October 4, 2018
Did you know that around 80% of Americans are affected by some form of periodontal (gum) disease at some point in their life? There are a lot of factors that can cause gum disease, but the leading cause is improper oral healthcare. Some patients talk about their family members having issues with their gums as well. Does this mean gum disease is hereditary? Keep reading to learn the answer from your highly-trained periodontist in Concord, MA.
What is Gum Disease?
Gum disease, or periodontitis, is an infection of the gums that if left untreated, can lead to tooth and bone loss. It is the leading cause of tooth loss in the US, and it usually starts off with bleeding or puffy gums.
What Are the Signs of Gum Disease?
Be on the look out for the most common signs of gum disease:
- Swollen, red, or tender gums
- Bad breath
- Bright red gums
- Bleeding gums
- Receding gums
- Loose teeth and tooth loss
Gum disease shows up in various ways, so the best way to prevent it is to see your periodontist (gum specialist) at least twice a year for routine checkups. They will be able to detect any signs of disease and treat you before the disease advances.
Is Gum Disease Genetic?
Current studies show that gum disease is influenced by heredity, so your family genes could have the potential to make you more susceptible to this disease. Up to 30% of the population may have genes that make them more susceptible to getting gum disease.
Additionally, Aggressive Periodontitis is a condition that causes patients to rapidly lose bone around teeth. It has been proven over the years that a lot of these cases are passed down through families, and it can even be traced back generations. Many patients who are more susceptible to gum disease have genetic factors that are affecting their immune system, making it up to 20 times more likely they develop periodontitis.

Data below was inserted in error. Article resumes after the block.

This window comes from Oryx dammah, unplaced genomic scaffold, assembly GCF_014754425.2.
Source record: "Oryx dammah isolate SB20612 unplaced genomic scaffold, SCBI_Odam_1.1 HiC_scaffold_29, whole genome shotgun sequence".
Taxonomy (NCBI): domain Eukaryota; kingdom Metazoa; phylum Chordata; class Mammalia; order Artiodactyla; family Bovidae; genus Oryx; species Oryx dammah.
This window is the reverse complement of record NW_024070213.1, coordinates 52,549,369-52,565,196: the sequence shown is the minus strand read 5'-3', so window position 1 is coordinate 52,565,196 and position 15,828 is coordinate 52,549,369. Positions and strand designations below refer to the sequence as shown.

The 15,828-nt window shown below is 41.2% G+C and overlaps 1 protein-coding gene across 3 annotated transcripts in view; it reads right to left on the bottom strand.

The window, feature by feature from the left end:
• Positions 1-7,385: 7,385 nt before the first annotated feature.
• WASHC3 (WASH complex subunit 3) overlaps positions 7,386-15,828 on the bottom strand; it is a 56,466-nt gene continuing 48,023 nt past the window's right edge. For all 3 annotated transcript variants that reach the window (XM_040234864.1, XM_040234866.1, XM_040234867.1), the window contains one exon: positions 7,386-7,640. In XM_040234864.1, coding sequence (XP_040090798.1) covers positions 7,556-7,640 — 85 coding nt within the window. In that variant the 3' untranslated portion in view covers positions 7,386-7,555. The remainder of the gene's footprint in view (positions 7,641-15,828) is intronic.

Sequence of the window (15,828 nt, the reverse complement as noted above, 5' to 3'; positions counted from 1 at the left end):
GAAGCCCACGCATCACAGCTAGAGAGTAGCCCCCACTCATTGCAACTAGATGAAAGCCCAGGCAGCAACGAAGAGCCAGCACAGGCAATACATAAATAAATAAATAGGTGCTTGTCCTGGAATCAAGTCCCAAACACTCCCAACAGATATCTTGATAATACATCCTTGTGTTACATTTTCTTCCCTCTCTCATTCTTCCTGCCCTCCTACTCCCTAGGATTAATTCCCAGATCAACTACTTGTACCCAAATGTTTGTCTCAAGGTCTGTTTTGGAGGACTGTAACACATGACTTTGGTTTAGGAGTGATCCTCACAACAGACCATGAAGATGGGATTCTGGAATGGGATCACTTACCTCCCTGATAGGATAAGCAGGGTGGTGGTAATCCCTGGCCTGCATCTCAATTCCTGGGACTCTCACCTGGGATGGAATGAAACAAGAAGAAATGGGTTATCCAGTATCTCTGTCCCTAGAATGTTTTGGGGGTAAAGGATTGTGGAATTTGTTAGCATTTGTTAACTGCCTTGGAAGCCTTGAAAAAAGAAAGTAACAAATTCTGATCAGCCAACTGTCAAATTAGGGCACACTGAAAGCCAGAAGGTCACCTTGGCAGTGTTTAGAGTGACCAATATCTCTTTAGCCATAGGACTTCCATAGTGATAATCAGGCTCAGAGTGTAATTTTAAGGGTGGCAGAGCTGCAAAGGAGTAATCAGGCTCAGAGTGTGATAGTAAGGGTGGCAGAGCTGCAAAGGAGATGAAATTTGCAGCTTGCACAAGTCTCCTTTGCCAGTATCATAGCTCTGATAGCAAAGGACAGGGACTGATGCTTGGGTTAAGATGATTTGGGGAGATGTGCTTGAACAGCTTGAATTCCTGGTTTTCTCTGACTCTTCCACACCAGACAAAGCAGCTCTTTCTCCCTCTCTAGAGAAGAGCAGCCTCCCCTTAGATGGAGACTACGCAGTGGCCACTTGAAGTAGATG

Thanks to modern technology, there’s now a genetic test that you can take if you have family members that have suffered from gum disease. Positive test results could influence the way your gums are treated. The more information you give your dentist about your gums and family history, the better they’ll be able to understand and treat the issue at hand.
Do you have family members that have struggled with gum issues over the years? Talk to your local periodontist about disease prevention and possible treatment options.
Meet the Periodontist
Dr. Stephen H. Grossman is a highly-trained periodontist, which means he specializes in the prevention, diagnosis, and treatment of periodontal (gum) disease, and the placement of dental implants. He knows the risks of gum disease well, which is why he wants you to be aware of your family’s gum history. He currently runs his own practice, and he can be contacted through his website or by phone at (617) 332-8550 for any questions.
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